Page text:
Keep security in mind when designing your system. The top ten vulnerabilities list has not changed that much in the last 5 years. You should follow best practices for secure software design and review code for common security flaws. You should regularly search 3rd party libraries for new vulnerabilities. The list of Common Vulnerabilities and Exposures can help.

Threat Modeling

Threat modeling is a systematic approach of identifying possible security threats in a system. You first identify all the assets in your system (user data in the database, files, etc) and how they are accessed. After that, you identify possible attacks and start executing them. I recommend reading Chapter 2 in Advanced API Security for a good overview of Threat Modelling.


The only secure system is one that is powered off, not connected to any network (and ideally cast in a block of concrete). What a useful system that it! The truth is that security is hard and expensive. There are a lot of components and links in a distributed system and each one of them is a possible target for malicious users. The business needs to balance the risk and probability of an attack with the cost of implementing prevention mechanisms.

Attackers have a lot of patience and computing power at their hands. We can prevent certain types of attacks by using threat modeling, but we can't guarantee 100% security. So it's a good idea to make this clear to the business, decide together how much to invest in security and have a plan for when a security breach does happen.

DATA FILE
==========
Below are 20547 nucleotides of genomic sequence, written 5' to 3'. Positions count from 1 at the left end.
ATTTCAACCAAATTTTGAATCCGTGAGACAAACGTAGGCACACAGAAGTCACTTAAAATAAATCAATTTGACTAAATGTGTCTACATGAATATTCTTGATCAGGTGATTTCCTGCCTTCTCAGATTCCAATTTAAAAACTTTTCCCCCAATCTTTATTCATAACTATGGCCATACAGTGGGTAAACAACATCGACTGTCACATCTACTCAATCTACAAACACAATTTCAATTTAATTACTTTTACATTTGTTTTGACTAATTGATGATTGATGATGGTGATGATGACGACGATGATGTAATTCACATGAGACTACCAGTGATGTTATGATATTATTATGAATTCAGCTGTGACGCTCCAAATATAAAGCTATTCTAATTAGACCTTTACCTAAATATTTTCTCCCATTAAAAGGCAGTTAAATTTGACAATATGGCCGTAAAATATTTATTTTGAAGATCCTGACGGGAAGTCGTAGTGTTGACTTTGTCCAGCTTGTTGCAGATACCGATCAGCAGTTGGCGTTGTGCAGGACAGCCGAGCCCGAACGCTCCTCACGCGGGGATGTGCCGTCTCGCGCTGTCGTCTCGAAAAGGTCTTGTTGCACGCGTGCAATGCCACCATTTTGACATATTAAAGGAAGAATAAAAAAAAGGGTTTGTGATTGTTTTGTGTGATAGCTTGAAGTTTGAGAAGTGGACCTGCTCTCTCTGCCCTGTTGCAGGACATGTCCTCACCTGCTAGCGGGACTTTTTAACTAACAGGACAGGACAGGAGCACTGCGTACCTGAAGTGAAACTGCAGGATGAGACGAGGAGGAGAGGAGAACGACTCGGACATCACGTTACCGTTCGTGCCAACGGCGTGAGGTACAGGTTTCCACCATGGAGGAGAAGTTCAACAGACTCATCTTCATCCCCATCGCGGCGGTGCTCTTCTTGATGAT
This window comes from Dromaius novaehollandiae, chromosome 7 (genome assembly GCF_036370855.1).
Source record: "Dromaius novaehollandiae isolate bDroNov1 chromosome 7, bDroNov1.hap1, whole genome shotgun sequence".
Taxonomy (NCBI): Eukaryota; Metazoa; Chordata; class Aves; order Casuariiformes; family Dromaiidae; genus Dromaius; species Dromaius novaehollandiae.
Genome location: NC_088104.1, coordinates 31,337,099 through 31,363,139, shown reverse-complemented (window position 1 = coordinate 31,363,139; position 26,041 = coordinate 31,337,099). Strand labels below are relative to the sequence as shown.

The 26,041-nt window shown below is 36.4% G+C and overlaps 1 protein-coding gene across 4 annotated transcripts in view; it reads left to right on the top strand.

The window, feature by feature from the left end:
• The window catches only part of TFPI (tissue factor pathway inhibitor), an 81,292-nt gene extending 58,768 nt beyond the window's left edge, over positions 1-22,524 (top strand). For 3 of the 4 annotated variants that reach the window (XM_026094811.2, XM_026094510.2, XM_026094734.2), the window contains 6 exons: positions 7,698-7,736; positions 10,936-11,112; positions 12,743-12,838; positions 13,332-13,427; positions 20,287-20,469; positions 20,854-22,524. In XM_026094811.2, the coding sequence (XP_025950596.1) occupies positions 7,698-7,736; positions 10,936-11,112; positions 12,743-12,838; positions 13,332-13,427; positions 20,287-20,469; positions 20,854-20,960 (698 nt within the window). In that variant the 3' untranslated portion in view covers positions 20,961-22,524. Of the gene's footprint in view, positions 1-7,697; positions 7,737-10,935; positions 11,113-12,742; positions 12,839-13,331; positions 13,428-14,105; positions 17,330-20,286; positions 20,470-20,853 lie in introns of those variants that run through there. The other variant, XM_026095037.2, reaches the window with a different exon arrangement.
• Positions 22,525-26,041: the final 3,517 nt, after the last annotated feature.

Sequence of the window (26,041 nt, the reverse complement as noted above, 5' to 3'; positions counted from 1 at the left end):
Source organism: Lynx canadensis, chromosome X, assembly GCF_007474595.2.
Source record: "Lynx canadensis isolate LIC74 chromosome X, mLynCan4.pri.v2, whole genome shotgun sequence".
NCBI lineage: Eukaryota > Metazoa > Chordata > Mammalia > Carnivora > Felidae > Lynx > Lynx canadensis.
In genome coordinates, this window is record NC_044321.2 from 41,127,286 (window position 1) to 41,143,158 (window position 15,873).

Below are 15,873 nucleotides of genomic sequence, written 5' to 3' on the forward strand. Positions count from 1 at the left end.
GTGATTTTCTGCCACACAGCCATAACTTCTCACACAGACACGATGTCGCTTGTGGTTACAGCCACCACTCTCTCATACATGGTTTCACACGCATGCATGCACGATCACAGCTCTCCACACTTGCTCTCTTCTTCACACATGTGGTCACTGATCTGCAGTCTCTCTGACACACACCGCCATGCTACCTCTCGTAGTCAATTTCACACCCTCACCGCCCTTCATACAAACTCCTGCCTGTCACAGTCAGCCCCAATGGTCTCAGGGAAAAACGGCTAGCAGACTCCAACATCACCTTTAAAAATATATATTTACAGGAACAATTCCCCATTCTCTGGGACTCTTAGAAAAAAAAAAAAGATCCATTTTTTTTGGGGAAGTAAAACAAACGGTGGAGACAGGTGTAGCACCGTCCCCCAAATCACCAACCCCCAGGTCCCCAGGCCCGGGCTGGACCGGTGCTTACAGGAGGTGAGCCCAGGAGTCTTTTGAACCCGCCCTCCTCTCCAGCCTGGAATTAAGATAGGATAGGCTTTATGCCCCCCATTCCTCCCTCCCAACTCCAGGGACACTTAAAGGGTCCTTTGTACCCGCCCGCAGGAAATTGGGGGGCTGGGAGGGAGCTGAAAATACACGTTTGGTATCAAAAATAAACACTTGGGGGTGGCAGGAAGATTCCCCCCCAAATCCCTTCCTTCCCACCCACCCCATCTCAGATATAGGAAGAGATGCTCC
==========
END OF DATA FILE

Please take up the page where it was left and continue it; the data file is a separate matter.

5. Topology Doesn't Change

The Problem

Network topologies change constantly.

Network topology changes all the time. Sometimes it changes for accidental reasons - when your app server goes down and you need to replace it. Many times it's deliberate — adding new processes on a new server. Nowadays, with cloud and containers on a rise, this is even more visible. Elastic scaling - the ability to add or remove servers depending on the workload - requires a certain degree of network agility.


Abstract the Physical Structure of the Network

The first thing you need to do is to abstract the physical structure of the network. There are several ways in which you can do that:

  • Stop hardcoding IPs - You should prefer using hostnames. By using URIs we are relying on the DNS to resolve the hostname to an IP.
  • When DNS is not enough (e.g. when you need to map an IP and a port), then use discovery services.
  • Service Bus frameworks can also provide location transparency.